Tim Richardson

What Larks

Four Fields

By

Jonathan Cape 278pp £18.99 order from our bookshop

It’s tough being a nature writer. Stuck in the middle of nowhere, you’re openly ridiculed or else lavished with the tenderness reserved for the soft-headed, your crabby handwriting filling journal after journal with minute observations concerning the machinations of every critter within range. You’re stuck in the middle of the intellectual world, too. Not quite the thing as a scientist, you will be disdained as an ‘amateur’, your painfully won raw data potentially of use but your world-view too narrow to make your observations or conclusions truly meaningful in dissecting rooms and herbaria. Not quite the thing as a literary type, either, you will be perceived as a mere describer of plants, bugs, birds and furry things, and woefully ill-equipped for plot and character development. The banality of weevil.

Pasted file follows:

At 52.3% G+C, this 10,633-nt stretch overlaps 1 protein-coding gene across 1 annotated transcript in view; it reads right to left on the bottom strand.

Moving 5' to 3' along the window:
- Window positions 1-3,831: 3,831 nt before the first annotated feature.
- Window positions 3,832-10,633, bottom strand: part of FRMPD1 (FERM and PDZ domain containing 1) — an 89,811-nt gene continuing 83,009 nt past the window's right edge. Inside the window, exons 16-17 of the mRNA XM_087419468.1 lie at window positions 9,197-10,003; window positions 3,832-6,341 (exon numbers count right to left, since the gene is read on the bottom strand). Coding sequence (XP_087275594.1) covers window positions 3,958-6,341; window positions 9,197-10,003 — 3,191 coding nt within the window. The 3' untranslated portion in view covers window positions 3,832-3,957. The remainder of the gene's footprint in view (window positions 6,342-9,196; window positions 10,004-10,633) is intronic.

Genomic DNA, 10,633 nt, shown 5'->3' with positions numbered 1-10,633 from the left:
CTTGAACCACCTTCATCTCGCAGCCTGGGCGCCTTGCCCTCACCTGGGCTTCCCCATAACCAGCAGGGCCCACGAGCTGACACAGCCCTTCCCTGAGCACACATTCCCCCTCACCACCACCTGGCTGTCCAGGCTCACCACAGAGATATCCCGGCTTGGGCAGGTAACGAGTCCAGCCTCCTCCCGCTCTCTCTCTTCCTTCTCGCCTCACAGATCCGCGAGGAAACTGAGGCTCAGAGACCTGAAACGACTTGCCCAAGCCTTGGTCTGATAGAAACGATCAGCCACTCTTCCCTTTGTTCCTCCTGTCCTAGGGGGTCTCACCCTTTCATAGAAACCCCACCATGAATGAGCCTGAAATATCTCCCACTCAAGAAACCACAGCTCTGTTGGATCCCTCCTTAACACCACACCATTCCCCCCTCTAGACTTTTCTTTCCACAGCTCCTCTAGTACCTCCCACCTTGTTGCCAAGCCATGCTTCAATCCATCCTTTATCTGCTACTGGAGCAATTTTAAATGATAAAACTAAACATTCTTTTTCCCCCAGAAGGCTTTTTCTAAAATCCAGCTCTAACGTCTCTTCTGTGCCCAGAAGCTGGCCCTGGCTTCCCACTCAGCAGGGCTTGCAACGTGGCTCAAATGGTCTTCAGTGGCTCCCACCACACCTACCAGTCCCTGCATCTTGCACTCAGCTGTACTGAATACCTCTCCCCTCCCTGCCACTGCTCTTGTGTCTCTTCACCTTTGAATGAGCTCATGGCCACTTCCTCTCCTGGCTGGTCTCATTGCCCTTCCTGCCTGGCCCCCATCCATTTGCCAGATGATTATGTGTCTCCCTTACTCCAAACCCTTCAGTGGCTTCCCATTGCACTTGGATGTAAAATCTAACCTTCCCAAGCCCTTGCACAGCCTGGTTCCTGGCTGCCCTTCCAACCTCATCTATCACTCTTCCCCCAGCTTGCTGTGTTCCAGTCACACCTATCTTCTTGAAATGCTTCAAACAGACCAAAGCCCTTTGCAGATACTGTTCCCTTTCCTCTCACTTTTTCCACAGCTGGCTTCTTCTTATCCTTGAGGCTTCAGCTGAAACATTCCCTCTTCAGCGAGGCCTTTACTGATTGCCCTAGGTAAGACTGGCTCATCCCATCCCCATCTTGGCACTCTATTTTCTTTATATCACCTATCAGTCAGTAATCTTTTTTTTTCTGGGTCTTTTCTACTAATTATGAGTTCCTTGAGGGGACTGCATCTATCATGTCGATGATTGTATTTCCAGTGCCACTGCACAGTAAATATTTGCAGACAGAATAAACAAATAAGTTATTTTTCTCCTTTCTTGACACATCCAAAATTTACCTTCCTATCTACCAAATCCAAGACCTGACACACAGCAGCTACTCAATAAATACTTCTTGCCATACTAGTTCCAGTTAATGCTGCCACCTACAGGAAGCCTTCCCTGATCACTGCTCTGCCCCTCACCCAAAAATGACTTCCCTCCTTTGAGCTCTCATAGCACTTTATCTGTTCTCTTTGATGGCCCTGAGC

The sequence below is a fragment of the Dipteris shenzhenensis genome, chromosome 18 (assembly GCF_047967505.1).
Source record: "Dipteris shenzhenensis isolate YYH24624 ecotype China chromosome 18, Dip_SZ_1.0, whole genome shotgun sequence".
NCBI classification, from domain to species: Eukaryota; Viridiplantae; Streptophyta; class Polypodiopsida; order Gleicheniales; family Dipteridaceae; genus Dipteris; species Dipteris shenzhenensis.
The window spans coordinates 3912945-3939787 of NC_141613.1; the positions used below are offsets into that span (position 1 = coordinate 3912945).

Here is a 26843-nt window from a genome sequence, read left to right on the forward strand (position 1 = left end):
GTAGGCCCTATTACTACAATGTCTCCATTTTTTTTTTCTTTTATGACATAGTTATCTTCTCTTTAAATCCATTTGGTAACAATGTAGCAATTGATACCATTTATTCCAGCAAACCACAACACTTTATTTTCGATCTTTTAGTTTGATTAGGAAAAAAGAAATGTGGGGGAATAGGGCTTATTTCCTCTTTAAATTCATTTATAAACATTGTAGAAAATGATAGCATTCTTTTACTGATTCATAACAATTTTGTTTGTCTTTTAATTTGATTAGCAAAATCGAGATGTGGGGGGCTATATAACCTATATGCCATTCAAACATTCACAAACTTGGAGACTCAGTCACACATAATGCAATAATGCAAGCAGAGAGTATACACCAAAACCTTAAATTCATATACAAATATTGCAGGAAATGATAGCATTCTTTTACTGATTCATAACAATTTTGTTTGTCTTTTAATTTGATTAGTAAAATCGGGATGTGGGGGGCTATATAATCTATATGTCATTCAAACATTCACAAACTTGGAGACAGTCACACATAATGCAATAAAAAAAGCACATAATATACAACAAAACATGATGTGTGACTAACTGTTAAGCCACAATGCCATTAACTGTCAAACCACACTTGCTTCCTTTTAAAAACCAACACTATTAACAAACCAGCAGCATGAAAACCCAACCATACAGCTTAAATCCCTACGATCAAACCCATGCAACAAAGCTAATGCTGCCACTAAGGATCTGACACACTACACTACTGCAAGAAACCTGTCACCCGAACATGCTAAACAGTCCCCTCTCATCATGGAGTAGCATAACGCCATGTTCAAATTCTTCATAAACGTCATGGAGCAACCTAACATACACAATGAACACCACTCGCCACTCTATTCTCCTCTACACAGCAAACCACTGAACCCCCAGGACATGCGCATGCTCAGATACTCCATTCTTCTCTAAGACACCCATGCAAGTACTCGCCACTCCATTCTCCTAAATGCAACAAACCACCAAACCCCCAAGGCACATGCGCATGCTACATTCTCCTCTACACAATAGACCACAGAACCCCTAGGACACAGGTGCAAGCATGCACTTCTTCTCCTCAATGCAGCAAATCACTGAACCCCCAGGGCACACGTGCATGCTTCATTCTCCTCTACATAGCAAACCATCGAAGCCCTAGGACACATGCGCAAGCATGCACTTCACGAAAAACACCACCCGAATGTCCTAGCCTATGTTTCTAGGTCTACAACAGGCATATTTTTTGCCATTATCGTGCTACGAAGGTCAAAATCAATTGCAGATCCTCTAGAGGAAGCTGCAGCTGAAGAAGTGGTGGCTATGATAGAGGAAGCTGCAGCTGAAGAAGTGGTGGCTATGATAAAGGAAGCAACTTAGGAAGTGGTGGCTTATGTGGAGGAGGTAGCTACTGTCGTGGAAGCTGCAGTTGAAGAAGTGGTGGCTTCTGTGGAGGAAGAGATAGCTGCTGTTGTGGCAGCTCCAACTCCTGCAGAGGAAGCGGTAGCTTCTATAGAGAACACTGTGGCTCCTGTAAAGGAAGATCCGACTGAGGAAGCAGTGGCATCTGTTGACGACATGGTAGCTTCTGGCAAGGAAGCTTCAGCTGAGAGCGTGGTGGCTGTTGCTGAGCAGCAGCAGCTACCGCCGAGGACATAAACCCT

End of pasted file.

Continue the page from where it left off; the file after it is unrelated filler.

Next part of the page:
Follow Literary Review on Twitter

  • Last Tweets

    • What a charming, candid blogpost from one of our dear contributing editors. ,
    • RT : The first guess from one of my 1st graders was “death” and such an awed, somber, reflective hush fell over the clas… ,
    • Merry Christmas from Literary Review! Hope your stockings were laden with books, and the tree bending under the weight of further books....,
    • Last minute Christmas gift required? We're offering discounts on all our subscriptions (20% no less!) with the cod… ,
    • In this issue's 'Silenced Voices', Lucy Popescu writes of Thailand's restrictive lese-majesty laws and their latest… ,
    • "Gunn was a disciple of the American formalist Yvor Winters, but Winters’s poetry could never give off such a scent… ,
    • Christmas gift hunting? Why not give the gift of being even better read? We're offering discounts on all our subscr… ,